Environmental Indicators in Northeast Asia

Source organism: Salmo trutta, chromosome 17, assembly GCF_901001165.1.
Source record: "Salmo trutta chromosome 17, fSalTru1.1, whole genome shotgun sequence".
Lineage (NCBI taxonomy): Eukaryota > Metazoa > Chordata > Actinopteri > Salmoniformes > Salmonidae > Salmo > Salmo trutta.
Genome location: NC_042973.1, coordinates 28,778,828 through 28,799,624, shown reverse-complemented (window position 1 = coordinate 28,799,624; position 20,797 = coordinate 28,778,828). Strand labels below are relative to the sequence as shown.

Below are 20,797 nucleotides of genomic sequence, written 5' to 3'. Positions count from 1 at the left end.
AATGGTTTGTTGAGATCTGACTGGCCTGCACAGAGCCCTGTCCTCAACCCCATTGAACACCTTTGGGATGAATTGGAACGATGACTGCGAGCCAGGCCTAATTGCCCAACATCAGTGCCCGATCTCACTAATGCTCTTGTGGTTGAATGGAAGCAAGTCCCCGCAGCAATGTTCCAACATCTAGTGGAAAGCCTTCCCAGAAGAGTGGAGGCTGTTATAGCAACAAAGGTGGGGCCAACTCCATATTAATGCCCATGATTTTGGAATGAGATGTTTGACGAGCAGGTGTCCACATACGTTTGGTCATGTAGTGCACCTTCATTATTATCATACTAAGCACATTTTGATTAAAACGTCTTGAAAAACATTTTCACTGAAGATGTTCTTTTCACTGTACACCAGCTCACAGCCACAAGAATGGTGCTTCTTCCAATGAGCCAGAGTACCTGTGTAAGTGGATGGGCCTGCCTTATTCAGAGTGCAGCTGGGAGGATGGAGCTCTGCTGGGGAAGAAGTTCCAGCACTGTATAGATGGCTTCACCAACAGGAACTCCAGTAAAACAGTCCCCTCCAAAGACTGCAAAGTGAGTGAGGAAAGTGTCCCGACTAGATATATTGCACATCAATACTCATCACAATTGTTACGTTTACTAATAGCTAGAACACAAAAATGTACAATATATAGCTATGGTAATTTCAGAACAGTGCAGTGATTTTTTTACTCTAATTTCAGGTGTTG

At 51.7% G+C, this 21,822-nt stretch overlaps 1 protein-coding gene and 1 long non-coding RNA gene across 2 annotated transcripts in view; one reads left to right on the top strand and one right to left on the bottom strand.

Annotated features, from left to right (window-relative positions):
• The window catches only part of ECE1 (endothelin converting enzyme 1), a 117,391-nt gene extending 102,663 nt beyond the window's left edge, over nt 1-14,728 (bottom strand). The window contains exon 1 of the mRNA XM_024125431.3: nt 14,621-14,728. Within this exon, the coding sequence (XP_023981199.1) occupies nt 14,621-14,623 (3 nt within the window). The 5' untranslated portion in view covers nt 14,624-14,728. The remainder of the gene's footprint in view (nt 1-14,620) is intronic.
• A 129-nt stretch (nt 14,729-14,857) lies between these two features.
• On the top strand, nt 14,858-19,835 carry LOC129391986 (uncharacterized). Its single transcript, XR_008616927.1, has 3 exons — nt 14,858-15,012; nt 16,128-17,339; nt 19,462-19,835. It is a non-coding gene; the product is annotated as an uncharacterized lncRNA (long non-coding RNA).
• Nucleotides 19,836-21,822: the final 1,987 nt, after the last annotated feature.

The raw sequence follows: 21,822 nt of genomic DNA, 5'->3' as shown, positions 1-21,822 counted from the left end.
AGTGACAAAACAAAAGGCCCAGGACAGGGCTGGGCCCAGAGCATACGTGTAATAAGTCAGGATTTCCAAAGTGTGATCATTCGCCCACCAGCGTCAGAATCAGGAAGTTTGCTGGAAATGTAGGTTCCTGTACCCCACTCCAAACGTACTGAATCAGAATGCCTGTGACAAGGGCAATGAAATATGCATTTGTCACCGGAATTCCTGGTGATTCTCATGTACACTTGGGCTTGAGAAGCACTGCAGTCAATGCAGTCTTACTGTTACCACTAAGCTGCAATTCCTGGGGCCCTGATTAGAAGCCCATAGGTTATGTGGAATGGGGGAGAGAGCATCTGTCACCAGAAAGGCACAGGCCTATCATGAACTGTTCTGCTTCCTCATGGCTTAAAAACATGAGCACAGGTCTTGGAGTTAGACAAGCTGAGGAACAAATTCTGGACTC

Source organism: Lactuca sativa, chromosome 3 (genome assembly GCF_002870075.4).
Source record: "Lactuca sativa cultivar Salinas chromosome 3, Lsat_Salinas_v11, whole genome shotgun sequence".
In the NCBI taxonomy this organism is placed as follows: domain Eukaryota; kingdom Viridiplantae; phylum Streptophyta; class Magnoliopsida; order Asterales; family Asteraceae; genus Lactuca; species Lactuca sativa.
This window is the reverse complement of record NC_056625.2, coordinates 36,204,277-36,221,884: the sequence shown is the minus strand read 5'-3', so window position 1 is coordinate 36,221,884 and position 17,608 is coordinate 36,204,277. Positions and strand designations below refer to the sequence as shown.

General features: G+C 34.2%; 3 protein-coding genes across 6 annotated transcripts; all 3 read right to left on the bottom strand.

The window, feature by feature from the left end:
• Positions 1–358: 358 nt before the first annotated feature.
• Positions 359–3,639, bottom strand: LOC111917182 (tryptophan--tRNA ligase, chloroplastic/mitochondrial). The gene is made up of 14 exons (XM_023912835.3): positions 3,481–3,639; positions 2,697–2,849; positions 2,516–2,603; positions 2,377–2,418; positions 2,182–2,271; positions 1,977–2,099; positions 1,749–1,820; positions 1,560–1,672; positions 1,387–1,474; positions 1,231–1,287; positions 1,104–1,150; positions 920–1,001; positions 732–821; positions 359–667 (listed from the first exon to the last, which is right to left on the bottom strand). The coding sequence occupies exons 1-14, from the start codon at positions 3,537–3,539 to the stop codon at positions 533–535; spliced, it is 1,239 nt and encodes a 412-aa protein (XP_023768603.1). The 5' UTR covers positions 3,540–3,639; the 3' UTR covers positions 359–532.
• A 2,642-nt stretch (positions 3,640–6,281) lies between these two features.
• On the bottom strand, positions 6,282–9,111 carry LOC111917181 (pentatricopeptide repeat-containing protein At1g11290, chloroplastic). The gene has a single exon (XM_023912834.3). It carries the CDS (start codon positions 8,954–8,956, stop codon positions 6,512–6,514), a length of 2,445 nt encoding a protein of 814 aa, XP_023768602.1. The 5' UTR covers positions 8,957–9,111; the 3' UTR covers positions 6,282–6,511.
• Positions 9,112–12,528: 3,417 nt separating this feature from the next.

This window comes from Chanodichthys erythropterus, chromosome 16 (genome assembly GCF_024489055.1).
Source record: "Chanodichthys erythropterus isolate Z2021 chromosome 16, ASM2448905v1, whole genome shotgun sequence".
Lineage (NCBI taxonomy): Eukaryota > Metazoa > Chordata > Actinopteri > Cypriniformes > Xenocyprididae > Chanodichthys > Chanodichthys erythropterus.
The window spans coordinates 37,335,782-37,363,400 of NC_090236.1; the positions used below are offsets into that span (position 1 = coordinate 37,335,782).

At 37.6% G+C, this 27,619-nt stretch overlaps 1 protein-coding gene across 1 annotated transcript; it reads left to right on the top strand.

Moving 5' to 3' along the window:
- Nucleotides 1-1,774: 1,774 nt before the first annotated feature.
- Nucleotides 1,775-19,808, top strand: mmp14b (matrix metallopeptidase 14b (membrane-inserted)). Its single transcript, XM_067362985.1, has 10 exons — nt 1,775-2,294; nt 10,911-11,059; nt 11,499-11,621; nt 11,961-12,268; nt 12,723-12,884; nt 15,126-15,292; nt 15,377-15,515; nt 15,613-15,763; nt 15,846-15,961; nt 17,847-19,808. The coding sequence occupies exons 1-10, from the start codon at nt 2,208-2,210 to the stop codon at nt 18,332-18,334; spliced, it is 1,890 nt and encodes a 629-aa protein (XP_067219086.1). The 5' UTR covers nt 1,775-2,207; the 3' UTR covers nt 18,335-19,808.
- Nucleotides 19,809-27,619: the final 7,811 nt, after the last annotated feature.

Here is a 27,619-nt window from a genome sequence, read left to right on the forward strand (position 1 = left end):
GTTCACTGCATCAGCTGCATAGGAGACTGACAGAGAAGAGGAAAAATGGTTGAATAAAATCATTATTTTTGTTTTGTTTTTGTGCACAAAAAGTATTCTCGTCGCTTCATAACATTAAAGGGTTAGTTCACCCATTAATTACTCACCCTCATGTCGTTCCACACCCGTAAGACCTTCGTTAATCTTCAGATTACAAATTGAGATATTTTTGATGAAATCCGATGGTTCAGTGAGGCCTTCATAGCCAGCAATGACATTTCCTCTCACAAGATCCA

Agenda 21 emphasized the need for developing indicators to provide the solid base for decision making at local, national, regional and global levels. The Johannesburg Plan of Implementation in 2002 reiterated the need for indicators to monitor economic, social and environmental progress for sustainable development. Goal 7 of the UN Millennium Development Goals is set for countries to ensure environmental sustainability through integrating principles of sustainable development into country policies and programmes, and reverse the loss of environmental resources. This report on Environmental Indicators for Northeast Asia has been prepared to present the trends of twenty nine key indicators on air, water, land and biodiversity. It also presents trends on social and economic conditions through the selected indicators. Data have been collected for each indicator for each country in Northeast Asia for 1990, 1995 and 2000. This report provides an assessment of economic, social and environmental conditions in Northeast Asia based on available data and information. Lack of updated scientific database has been a major challenge in preparation of the report. This report highlights that poverty in Northeast Asia is forecast to drop significantly by 2015. China's economic growth and prosperity has led to a reduction in the poverty numbers in the sub-region. The Human Development Index (HDI) increased consistently for all the countries of the sub-region except Mongolia where it slightly decreased during 1990 to 1995. Desertification is an important environmental issue in this sub-region. Mongolia and China are being deeply affected by land degradation and top soil loss. Sustainable agriculture practices along with awareness about land management will help impede desertification. Air quality has worsened in the leading cities of this sub-region. Legal measures and effective policies are needed to counter the rising air pollution. UNEP hopes that the Environmental Indicators for Northeast Asia will be a useful document for government, nongovernment, regional and international organizations in the pursuit of developing policies and action plan. UNEP gratefully acknowledge the contribution of Environment Ministries, agencies, institutes and individuals in the preparation of the report.
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